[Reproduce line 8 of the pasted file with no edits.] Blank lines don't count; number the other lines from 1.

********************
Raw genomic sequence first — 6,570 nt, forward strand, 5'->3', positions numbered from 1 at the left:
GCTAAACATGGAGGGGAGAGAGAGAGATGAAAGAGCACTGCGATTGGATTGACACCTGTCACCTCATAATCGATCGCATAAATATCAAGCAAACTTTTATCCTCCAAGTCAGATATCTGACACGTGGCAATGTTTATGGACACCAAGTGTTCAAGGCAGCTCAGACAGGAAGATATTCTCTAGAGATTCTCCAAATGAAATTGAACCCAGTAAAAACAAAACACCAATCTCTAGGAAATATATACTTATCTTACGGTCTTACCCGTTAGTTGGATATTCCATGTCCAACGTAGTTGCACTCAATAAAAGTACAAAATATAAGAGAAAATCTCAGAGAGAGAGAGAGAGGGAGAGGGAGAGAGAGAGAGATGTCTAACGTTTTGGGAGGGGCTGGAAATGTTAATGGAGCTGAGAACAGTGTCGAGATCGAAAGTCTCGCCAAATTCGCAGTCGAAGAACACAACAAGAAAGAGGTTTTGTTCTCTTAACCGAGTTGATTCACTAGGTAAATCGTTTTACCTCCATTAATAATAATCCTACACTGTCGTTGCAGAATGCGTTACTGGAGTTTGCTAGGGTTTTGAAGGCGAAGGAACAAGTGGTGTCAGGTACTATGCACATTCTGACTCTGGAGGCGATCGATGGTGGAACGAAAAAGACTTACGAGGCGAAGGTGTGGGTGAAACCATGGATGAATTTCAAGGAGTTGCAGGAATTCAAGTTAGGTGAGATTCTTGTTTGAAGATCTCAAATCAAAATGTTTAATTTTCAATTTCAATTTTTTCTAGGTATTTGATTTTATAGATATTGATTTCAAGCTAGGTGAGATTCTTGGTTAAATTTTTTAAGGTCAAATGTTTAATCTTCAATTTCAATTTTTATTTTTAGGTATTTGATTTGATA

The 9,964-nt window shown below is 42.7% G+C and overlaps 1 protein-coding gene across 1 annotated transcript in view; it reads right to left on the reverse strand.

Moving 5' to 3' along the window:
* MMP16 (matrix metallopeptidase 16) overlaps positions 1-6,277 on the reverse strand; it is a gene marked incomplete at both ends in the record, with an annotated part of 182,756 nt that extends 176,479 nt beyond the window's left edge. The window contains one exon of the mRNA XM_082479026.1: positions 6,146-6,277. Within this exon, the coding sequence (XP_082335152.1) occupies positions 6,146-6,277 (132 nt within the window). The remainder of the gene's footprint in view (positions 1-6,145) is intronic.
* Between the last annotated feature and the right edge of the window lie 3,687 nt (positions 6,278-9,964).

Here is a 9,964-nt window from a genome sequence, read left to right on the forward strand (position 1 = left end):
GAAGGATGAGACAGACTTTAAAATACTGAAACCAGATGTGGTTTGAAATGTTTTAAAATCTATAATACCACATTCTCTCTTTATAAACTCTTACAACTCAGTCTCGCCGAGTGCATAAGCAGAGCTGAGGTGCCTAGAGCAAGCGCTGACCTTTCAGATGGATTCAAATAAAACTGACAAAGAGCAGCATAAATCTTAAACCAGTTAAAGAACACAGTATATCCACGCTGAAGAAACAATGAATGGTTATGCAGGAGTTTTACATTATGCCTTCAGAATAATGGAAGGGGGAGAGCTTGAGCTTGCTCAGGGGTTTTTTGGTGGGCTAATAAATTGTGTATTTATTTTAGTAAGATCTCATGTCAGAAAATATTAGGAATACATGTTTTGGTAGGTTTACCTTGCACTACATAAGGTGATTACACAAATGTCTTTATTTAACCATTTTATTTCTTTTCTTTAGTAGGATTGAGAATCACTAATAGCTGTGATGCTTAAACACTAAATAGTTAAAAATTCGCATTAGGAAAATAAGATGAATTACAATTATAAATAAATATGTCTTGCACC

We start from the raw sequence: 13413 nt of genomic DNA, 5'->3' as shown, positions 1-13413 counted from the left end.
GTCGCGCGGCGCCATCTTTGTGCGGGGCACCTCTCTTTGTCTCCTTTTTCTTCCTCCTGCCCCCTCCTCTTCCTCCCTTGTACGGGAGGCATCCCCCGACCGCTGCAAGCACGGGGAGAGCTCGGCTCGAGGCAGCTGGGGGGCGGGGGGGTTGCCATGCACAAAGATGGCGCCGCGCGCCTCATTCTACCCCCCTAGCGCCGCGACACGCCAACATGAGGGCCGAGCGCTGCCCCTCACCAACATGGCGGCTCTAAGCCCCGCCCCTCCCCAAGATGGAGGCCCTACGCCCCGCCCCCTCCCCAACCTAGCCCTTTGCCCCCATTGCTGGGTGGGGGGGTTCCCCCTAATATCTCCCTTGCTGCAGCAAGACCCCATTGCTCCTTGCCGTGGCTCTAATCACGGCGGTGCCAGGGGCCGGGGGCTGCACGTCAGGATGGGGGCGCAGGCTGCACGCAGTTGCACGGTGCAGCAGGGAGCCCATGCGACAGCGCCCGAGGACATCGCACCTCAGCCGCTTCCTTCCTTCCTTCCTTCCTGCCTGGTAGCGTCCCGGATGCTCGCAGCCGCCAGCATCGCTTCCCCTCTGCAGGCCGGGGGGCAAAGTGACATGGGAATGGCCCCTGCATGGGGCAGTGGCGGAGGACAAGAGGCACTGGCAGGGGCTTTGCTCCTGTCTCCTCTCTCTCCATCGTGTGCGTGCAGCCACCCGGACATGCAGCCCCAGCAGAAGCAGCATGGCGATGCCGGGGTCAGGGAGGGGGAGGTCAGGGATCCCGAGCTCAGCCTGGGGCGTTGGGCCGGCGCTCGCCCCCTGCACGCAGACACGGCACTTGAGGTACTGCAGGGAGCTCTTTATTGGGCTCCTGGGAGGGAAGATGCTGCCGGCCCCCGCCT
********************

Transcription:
GAAGGATGAGACAGACTTTAAAATACTGAAACCAGATGTGGTTTGAAATGTTTTAAAATCTATAATACCACATTCTCTCTTTATAAACTCTTACAACTCAGTCTCGCCGAGTGCATAAGCAGAGCTGAGGTGCCTAGAGCAAGCGCTGACCTTTCAGATGGATTCAAATAAAACTGACAAAGAGCAGCATAAATCTTAAACCAGTTAAAGAACACAGTATATCCACGCTGAAGAAACAATGAATGGTTATGCAGGAGTTTTACATTATGCCTTCAGAATAATGGAAGGGGGAGAGCTTGAGCTTGCTCAGGGGTTTTTTGGTGGGCTAATAAATTGTGTATTTATTTTAGTAAGATCTCATGTCAGAAAATATTAGGAATACATGTTTTGGTAGGTTTACCTTGCACTACATAAGGTGATTACACAAATGTCTTTATTTAACCATTTTATTTCTTTTCTTTAGTAGGATTGAGAATCACTAATAGCTGTGATGCTTAAACACTAAATAGTTAAAAATTCGCATTAGGAAAATAAGATGAATTACAATTATAAATAAATATGTCTTGCACC